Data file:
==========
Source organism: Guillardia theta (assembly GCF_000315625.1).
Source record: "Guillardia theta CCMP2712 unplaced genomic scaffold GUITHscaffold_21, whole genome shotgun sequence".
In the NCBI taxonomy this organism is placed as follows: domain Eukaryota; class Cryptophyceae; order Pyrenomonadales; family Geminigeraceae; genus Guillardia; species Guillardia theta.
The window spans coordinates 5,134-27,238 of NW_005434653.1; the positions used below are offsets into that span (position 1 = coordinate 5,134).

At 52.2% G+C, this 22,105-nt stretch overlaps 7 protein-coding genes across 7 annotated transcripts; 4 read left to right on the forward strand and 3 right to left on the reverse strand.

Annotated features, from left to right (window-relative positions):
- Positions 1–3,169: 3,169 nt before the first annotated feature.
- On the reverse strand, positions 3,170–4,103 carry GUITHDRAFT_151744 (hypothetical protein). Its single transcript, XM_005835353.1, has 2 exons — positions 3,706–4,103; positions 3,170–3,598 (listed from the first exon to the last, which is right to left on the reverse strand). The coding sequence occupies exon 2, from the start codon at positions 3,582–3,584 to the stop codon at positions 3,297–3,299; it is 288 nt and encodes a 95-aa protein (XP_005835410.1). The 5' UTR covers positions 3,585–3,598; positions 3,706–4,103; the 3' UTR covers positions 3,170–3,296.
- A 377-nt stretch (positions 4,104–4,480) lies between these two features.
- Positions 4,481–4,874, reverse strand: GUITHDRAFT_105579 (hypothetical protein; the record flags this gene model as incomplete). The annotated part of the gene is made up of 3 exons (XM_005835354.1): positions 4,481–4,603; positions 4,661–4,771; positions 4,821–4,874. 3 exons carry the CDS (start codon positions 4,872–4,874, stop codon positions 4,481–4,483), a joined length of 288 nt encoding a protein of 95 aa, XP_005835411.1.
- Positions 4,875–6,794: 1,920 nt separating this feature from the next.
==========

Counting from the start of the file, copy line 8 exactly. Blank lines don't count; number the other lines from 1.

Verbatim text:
- On the reverse strand, positions 3,170–4,103 carry GUITHDRAFT_151744 (hypothetical protein). Its single transcript, XM_005835353.1, has 2 exons — positions 3,706–4,103; positions 3,170–3,598 (listed from the first exon to the last, which is right to left on the reverse strand). The coding sequence occupies exon 2, from the start codon at positions 3,582–3,584 to the stop codon at positions 3,297–3,299; it is 288 nt and encodes a 95-aa protein (XP_005835410.1). The 5' UTR covers positions 3,585–3,598; positions 3,706–4,103; the 3' UTR covers positions 3,170–3,296.